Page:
Now, I’m not saying we weren’t morons because we most certainly were — pure scum. But I believe we were morons with soul as opposed to morons who watch too much MTV and copy what they see like monkeys, all because they want to be rock stars. I know I’m on thin ice here, and you’re bound to slag me off and say, “What’s with the Euro-tude, honey?” — but hear me out. The reason I told you that whole story is that I believe the soul of rock’n’roll has been lost to that exclusively American phenomenon — overkill. We are a bulimic nation — we gorge and puke on everything from talk shows to fitness to rock’n’roll. Rock’n’roll generates more money each year than General Electric. MTV never stops running videos — ever. Think about that. Isn’t there something vaguely Orwellian there? This may be a dated, romantic notion, but I think the soul of rock’n’roll was cooked as soon as its full commercial potential was realized. When something’s being rammed down your throat it’s very hard to want it anymore, and I think the soul of rock’n’roll hinges somewhat on the desire for it — the need for it, and the tension that fills the space where the need is left unsatisfied.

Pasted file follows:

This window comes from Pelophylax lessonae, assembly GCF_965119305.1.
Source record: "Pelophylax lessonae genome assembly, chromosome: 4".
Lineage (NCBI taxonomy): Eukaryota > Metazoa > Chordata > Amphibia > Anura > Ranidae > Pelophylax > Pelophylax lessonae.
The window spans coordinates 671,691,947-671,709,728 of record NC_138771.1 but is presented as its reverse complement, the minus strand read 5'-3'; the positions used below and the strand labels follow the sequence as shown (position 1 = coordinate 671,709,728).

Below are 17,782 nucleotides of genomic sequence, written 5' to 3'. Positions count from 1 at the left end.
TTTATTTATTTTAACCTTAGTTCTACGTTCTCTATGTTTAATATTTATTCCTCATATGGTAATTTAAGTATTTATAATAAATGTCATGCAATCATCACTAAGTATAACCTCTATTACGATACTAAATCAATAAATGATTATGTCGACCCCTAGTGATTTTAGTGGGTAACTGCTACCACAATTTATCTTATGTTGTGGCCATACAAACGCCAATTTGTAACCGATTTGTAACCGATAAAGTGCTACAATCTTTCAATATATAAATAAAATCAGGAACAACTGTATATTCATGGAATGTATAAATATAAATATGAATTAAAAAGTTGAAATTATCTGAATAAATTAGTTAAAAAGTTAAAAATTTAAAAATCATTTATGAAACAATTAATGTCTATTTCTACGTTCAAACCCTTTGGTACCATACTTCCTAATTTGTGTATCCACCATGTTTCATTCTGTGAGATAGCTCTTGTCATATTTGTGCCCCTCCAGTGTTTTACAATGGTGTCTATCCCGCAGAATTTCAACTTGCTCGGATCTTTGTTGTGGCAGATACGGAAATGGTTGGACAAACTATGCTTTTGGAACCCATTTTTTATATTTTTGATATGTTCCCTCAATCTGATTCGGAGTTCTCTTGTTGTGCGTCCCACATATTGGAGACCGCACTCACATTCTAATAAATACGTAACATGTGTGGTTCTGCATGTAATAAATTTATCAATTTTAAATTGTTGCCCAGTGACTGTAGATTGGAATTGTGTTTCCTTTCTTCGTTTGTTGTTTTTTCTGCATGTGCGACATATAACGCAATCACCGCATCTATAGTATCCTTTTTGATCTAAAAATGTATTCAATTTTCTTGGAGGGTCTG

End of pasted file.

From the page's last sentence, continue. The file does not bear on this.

I went back to that old Swedish shoe factory just before they demolished it last year. It was deserted save for an old hippie I vaguely remembered who was in the garage doing pottery. The doors were locked and I stood with my forehead pressed against the glass looking in at the dusty vacant floor and my heart started pounding wildly, just to see that room. Energy doesn’t die, the ghost of rock’n’roll was in there, grinning.

Despite all the amputation, you can still just dance to a rock’n’roll station, and it’ll be alright. The soul of rock’n’roll is free, stupid as that may sound, and it can’t die, because it’s energy. Somewhere — in somebody’s basement, in some rehearsal room, at some show, maybe even in this city — the cat is jumping. The soul of rock’n’roll is hiding.